Van Hollen won the American Postal Workers Union's undivided support, because he is a Democrat, according to the union. "It was really an easy call for us to make," said APWU President William Burrus. "Morella is a Republican, and really anathema to organized labor. She has supported the House leadership."

But the National Treasury Employees Union decided to endorse Morella, because of her past support for federal employees. In addition to backing the "largest possible federal pay raise every year," Morella has been "instrumental in not only bringing federal employee concerns to Congress's attention, but ensuring that action is taken to address them," said NTEU President Colleen Kelley.

Horn and Thompson voluntarily gave up their seats in the House and Senate, respectively.

Horn chose to retire after efforts to redraw California's electoral map eliminated his district. A committee spokesperson did not want to speculate on who will take his place, since the whole Government Reform Committee will be reshuffled as term limits force Rep. Dan Burton, R-Ind. to step down as the chair.

But nobody can fill Horn's shoes, according to Light. "This is a guy who really understands how government works," Light said. "Whoever takes over will be radically different. [Horn] was willing to put up with a fair level of ego. He presided over hearings where there were more people presenting testimony than there were in the audience."

Horn also stood out as a lawmaker who cared about information technology issues and seized on the Y2K problem before others in Congress started paying attention, Light said. The California Republican is also a longtime critic of agencies' financial management practices. In April, he gave government on overall grade of 'D' on his annual financial management report card.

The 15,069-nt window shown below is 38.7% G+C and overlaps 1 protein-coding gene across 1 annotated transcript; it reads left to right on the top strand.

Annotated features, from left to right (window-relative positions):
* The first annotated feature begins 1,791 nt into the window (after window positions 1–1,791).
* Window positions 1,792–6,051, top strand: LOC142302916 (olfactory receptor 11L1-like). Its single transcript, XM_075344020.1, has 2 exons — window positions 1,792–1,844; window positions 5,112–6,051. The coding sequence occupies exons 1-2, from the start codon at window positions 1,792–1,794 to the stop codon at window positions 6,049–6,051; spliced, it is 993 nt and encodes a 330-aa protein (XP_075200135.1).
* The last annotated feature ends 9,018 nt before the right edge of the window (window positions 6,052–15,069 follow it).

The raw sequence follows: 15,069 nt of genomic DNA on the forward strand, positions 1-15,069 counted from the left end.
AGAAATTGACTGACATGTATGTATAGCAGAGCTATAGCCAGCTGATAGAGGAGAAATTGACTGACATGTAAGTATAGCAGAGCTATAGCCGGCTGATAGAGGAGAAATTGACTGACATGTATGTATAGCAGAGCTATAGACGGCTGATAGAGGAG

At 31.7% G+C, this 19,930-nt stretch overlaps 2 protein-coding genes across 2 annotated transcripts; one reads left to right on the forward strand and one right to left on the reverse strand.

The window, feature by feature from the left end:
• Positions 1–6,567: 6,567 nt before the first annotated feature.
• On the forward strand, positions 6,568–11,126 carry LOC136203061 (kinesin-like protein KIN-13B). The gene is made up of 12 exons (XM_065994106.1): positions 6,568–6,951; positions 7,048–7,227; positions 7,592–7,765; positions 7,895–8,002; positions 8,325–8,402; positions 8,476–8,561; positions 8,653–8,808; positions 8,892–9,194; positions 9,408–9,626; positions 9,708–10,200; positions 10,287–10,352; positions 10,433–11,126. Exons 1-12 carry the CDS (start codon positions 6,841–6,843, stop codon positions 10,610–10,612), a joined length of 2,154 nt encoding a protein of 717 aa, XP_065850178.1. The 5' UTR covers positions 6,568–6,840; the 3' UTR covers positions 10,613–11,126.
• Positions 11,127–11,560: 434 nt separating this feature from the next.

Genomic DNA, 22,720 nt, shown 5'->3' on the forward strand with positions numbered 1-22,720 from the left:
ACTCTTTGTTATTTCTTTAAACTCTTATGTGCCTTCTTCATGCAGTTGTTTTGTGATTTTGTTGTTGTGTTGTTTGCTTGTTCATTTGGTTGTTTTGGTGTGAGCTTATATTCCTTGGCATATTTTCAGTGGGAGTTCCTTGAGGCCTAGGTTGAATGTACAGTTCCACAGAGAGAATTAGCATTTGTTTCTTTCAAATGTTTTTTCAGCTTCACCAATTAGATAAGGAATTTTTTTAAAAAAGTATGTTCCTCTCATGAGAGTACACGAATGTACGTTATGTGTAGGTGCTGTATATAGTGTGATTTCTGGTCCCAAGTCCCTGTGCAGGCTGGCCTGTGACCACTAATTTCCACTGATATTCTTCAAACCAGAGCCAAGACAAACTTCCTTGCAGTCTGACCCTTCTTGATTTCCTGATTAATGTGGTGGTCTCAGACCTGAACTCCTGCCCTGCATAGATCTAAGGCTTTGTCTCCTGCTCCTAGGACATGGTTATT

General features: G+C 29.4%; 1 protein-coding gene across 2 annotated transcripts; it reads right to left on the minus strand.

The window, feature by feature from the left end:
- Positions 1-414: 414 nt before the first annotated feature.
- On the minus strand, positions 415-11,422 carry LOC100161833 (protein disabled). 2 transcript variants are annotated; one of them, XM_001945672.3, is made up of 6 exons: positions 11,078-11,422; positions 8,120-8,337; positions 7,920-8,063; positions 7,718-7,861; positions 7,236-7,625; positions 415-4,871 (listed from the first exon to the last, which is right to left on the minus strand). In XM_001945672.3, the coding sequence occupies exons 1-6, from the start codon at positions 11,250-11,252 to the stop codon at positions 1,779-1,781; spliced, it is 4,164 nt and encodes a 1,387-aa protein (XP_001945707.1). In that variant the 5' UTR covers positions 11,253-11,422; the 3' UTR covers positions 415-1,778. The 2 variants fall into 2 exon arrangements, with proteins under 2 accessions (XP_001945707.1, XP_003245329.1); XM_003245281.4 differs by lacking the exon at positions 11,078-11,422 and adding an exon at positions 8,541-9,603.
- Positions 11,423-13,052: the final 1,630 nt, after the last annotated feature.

Fred Thompson, who served as the chairman of the Senate Governmental Affairs Committee before the Democrats took control of that chamber, spent his two terms crusading against federal waste, fraud and abuse. He held hearings on improving agency programs cited by the General Accounting Office as being at high risk for mismanagement. He has also pushed for cost-benefit reviews of federal regulations.

If the Republicans take back the Senate on Tuesday, Thompson's departure means that the Governmental Affairs chairmanship will be up for grabs.

Sens. Ted Stevens, R-Alaska, and Susan Collins, R-Maine, are next in line for the position in terms of seniority. But Stevens already serves as the ranking member on the Appropriations Committee, and would likely head that panel if the Republicans regain control of the Senate. Sen. George Voinovich, R-Ohio, who has shown a strong interest in civil service reform, could also be a contender for the Governmental Affairs chairmanship.


By Amelia Gruber

November 4, 2002